Fashion Re-told. Photo credit: Harrods

Pop-ups are also handy in exhibiting innovation and creative genius in specifically targeted locations – how a brand chooses to use a particular space will say a lot about the narrative it is tapping into. Coach created Life Coach Tokyo in 2019 as a celebration of the city. The site offered a space for self-reflection; attracting passers-by and highlighting several of Tokyo’s cultural traditions. To make the experience even more authentic, Life Coach Tokyo didn’t feature any branded products. As brand loyalty and purpose have become more important, the immersive concept provides a message that continued beyond the installation. Creatives in luxury houses have been crucial in this regard. Whether it be the lighting or the general layout of the space, designers have become storytellers.

These temporary attractions create a sense of novelty and scarcity – and luxury fans love exclusivity! Like GANNI’s Copenhagen-inspired knick-knacks at its Souvenir pop-ups, items at these temporary stores are often more unique than offerings in existing flagships. An approach that has been borrowed from streetwear, which limits access to create hype. Each new “drop” at a pop-up, offers fresh concepts on constant rotation. The limited edition “shareable” nature of pop-ups drives that even further, which is social media gold. Quite convenient considering the new target audience of luxury brands is affluent millennials and gen z shoppers. In turn, shoppers and spectators are demanding a constant rotation of styles and innovation.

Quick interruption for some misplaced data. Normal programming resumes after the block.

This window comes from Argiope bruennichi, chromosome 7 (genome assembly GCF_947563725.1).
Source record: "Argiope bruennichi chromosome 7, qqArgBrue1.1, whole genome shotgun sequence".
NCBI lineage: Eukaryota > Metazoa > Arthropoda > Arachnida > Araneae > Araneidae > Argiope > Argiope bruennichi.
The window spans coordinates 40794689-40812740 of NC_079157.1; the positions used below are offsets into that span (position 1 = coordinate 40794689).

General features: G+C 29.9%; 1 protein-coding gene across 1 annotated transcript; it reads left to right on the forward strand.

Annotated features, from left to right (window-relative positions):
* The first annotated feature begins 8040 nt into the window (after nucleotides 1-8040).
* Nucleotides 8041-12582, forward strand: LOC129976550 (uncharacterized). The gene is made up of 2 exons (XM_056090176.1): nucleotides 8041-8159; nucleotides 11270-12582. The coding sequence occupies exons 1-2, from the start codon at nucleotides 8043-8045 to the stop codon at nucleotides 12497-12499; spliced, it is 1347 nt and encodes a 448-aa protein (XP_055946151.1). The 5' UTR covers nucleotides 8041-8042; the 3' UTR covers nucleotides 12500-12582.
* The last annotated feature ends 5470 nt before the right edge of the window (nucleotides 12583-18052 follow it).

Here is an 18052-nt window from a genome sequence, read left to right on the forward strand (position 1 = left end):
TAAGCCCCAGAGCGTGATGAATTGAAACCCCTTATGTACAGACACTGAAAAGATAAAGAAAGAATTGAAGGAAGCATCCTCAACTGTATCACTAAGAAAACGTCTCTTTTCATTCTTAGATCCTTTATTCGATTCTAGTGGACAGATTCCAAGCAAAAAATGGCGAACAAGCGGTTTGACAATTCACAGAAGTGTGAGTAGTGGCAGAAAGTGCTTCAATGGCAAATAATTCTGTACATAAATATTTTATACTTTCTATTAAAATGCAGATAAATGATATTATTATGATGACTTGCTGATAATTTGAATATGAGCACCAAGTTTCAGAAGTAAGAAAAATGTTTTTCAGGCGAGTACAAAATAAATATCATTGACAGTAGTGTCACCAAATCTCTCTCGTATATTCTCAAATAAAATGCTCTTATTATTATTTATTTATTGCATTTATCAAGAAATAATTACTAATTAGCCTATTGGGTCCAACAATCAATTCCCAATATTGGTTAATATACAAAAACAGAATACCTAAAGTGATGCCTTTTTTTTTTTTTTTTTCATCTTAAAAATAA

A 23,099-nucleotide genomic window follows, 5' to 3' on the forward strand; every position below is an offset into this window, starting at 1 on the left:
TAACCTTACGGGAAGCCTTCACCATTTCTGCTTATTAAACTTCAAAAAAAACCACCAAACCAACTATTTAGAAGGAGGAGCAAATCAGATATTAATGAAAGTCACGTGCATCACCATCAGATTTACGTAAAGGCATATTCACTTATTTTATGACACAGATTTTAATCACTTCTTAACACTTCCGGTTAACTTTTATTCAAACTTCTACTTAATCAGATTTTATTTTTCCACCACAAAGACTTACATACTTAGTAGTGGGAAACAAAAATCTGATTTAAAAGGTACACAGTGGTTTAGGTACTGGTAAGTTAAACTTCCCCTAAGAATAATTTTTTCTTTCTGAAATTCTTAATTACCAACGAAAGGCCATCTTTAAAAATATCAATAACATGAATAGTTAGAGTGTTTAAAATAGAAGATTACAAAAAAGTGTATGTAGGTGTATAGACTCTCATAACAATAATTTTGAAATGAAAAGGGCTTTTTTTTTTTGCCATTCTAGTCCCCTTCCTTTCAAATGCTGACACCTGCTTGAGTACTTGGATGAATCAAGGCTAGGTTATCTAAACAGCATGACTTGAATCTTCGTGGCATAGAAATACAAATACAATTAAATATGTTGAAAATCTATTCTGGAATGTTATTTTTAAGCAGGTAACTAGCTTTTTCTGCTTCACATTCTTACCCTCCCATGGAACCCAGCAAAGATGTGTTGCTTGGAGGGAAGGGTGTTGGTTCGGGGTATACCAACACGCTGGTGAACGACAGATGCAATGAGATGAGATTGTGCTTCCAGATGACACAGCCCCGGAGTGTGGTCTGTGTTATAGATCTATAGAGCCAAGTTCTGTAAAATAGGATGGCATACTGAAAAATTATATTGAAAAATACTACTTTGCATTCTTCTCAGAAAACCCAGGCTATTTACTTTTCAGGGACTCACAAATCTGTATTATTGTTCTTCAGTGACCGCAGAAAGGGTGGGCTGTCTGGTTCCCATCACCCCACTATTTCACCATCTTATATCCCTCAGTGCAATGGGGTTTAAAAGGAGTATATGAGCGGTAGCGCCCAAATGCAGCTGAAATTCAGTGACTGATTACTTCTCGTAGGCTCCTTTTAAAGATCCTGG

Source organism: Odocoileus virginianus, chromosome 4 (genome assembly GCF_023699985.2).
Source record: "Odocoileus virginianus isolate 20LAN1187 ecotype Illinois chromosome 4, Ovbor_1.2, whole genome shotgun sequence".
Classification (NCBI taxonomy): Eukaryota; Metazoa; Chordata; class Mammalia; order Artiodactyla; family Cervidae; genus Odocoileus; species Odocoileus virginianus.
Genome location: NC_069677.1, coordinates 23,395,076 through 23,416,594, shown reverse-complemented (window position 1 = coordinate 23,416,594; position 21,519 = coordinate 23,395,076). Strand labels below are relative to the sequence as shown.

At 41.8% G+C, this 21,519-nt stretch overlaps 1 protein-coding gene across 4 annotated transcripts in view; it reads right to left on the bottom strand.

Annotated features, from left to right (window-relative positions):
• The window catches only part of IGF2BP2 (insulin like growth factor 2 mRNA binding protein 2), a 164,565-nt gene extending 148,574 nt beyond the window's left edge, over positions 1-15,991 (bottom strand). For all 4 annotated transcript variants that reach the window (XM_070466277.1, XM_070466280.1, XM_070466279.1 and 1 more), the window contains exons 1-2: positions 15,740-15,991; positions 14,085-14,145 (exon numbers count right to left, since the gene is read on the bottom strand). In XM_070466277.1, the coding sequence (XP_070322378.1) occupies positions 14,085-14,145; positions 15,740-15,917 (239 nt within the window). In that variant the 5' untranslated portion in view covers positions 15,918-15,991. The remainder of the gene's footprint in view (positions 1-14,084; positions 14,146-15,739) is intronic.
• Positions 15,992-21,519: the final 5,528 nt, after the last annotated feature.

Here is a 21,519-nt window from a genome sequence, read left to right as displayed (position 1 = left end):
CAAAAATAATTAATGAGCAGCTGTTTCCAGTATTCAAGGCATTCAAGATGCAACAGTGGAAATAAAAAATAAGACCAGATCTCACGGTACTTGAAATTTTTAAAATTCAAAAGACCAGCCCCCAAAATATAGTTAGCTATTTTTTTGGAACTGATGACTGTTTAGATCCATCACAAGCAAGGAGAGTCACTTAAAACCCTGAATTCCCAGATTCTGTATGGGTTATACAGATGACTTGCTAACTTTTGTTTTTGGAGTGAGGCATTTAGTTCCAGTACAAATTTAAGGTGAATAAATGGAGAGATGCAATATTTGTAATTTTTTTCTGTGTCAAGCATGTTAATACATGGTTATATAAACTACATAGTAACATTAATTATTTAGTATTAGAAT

Social media has become the most effective way for Millennials and Gen Z shoppers to hear about luxury item trends. Realising this, content put out by luxury brands is bold, beautiful and unique. It fuels a fear that if you don’t engage, then you’re missing something spectacular. Gen Z and Millennials respond well to that, and the urgency translates over to pop-ups – as soon as a new one is announced, you have to go; their sharing potential – if it’s aesthetic it will be shared on Instagram; and their experience – consumers will engage with brands with vision and values.

Glossier Pop-up, Seattle. Photo credit: Glossier

The cost-effective nature of these temporary spaces means they’ll be around for some time to come – and as luxury becomes more personal, pop-ups will only encourage new and exciting ways to interact with customers. In a rather mysterious statement, Glossier recently confirmed plans to open a pop-up in London this autumn. There aren’t a whole lot of details about the upcoming store but based on the brand’s pink, instagrammable openings everywhere from Seattle to San Francisco, it’s safe to say that Glossier’s infamous queues are inevitable – I can’t wait!

Linda.summers@thembsgroup.co.uk | @TheMBSGroup | The MBS Group